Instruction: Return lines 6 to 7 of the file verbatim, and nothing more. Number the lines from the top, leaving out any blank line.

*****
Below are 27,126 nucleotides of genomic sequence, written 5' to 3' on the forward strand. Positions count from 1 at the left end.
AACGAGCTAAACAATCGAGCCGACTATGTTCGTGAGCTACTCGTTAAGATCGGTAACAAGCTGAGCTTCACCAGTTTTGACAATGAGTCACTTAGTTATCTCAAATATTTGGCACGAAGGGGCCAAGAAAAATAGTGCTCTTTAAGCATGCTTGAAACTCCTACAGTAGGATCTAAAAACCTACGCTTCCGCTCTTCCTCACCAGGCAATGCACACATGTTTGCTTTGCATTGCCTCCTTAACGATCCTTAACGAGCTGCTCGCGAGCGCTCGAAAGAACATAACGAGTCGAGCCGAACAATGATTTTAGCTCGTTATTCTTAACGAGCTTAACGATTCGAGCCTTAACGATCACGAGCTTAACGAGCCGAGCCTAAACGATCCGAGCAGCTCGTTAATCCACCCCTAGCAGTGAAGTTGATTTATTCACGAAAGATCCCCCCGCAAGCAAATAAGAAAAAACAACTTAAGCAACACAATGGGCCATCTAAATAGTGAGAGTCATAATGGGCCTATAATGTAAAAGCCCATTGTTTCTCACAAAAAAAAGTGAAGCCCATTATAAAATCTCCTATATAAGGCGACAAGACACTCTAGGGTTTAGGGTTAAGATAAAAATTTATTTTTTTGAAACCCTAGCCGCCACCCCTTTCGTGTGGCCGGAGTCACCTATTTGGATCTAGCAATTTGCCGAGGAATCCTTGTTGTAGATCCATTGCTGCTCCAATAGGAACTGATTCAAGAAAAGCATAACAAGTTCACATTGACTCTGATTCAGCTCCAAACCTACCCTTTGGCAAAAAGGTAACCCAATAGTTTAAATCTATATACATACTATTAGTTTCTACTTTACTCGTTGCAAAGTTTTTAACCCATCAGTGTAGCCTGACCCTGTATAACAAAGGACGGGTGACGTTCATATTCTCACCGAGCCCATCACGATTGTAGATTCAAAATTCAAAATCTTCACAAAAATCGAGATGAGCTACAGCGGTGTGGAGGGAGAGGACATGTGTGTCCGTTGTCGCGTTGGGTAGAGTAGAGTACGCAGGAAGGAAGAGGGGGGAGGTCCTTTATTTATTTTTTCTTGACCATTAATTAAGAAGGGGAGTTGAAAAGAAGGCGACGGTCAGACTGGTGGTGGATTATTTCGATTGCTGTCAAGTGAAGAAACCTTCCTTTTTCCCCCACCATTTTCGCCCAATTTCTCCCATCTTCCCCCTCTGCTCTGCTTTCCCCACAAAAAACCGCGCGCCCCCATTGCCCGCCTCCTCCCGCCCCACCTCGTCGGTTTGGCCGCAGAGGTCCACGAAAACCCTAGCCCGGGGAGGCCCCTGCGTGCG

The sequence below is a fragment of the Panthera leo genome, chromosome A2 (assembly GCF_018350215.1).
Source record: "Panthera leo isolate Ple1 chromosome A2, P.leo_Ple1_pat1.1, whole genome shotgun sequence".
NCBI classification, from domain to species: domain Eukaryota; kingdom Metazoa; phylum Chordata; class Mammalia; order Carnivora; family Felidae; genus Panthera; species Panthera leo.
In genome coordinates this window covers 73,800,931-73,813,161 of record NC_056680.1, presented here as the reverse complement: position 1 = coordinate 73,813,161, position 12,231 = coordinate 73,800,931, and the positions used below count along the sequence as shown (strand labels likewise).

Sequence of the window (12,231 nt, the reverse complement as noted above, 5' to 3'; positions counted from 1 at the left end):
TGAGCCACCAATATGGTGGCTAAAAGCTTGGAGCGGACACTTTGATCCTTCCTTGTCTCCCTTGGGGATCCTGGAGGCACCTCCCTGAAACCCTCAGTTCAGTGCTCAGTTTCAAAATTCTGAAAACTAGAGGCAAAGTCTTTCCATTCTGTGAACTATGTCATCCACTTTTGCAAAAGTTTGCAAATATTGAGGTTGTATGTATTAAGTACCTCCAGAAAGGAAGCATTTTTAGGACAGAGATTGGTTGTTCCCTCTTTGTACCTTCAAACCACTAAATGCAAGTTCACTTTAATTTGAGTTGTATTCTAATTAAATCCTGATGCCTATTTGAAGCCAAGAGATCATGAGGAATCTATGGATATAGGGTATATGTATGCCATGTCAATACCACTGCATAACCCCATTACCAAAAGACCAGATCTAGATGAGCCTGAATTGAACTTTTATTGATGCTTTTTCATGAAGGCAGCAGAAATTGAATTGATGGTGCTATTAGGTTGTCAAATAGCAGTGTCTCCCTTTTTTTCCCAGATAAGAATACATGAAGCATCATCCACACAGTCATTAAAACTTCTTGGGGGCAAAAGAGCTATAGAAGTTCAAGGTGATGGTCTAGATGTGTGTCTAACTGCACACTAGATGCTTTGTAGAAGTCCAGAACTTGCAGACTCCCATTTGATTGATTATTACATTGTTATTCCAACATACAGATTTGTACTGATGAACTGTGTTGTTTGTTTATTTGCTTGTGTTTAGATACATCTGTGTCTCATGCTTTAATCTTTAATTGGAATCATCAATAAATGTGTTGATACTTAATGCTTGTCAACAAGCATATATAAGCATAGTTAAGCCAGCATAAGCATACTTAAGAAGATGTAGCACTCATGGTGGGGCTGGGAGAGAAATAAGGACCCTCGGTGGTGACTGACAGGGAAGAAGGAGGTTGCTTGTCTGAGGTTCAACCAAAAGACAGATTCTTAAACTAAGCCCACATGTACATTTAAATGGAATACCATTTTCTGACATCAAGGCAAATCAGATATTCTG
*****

In genome coordinates this window covers 73,800,931-73,813,161 of record NC_056680.1, presented here as the reverse complement: position 1 = coordinate 73,813,161, position 12,231 = coordinate 73,800,931, and the positions used below count along the sequence as shown (strand labels likewise).

Sequence of the window (12,231 nt, the reverse complement as noted above, 5' to 3'; positions counted from 1 at the left end):